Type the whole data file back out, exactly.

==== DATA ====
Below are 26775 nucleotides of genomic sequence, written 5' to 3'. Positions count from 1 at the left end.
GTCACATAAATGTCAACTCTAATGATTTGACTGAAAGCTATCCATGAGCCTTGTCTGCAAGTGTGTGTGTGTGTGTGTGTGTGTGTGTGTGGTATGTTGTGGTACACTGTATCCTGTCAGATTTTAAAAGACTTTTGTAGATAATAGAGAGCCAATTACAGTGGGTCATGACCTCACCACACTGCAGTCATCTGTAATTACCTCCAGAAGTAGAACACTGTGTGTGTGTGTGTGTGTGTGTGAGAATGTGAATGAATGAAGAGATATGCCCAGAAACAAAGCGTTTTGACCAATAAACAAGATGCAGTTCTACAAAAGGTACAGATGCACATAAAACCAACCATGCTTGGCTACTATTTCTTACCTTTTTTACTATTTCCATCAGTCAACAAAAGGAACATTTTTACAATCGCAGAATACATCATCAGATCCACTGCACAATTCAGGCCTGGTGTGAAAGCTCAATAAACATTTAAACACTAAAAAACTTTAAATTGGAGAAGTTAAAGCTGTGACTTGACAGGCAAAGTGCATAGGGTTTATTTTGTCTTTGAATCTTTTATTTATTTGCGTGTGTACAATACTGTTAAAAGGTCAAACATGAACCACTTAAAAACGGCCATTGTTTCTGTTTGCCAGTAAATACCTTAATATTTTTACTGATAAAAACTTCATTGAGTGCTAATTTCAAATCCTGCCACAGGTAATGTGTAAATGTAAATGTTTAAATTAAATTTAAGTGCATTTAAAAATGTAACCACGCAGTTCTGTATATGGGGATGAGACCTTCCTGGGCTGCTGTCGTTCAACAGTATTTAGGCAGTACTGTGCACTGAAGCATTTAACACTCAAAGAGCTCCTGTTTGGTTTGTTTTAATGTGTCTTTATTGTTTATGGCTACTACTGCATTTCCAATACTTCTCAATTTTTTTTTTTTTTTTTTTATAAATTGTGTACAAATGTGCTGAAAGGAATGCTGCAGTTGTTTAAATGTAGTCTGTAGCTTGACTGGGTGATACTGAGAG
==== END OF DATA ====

Below are 26775 nucleotides of genomic sequence, written 5' to 3'. Positions count from 1 at the left end.
GTCACATAAATGTCAACTCTAATGATTTGACTGAAAGCTATCCATGAGCCTTGTCTGCAAGTGTGTGTGTGTGTGTGTGTGTGTGTGTGTGGTATGTTGTGGTACACTGTATCCTGTCAGATTTTAAAAGACTTTTGTAGATAATAGAGAGCCAATTACAGTGGGTCATGACCTCACCACACTGCAGTCATCTGTAATTACCTCCAGAAGTAGAACACTGTGTGTGTGTGTGTGTGTGTGTGAGAATGTGAATGAATGAAGAGATATGCCCAGAAACAAAGCGTTTTGACCAATAAACAAGATGCAGTTCTACAAAAGGTACAGATGCACATAAAACCAACCATGCTTGGCTACTATTTCTTACCTTTTTTACTATTTCCATCAGTCAACAAAAGGAACATTTTTACAATCGCAGAATACATCATCAGATCCACTGCACAATTCAGGCCTGGTGTGAAAGCTCAATAAACATTTAAACACTAAAAAACTTTAAATTGGAGAAGTTAAAGCTGTGACTTGACAGGCAAAGTGCATAGGGTTTATTTTGTCTTTGAATCTTTTATTTATTTGCGTGTGTACAATACTGTTAAAAGGTCAAACATGAACCACTTAAAAACGGCCATTGTTTCTGTTTGCCAGTAAATACCTTAATATTTTTACTGATAAAAACTTCATTGAGTGCTAATTTCAAATCCTGCCACAGGTAATGTGTAAATGTAAATGTTTAAATTAAATTTAAGTGCATTTAAAAATGTAACCACGCAGTTCTGTATATGGGGATGAGACCTTCCTGGGCTGCTGTCGTTCAACAGTATTTAGGCAGTACTGTGCACTGAAGCATTTAACACTCAAAGAGCTCCTGTTTGGTTTGTTTTAATGTGTCTTTATTGTTTATGGCTACTACTGCATTTCCAATACTTCTCAATTTTTTTTTTTTTTTTTTTATAAATTGTGTACAAATGTGCTGAAAGGAATGCTGCAGTTGTTTAAATGTAGTCTGTAGCTTGACTGGGTGATACTGAGAG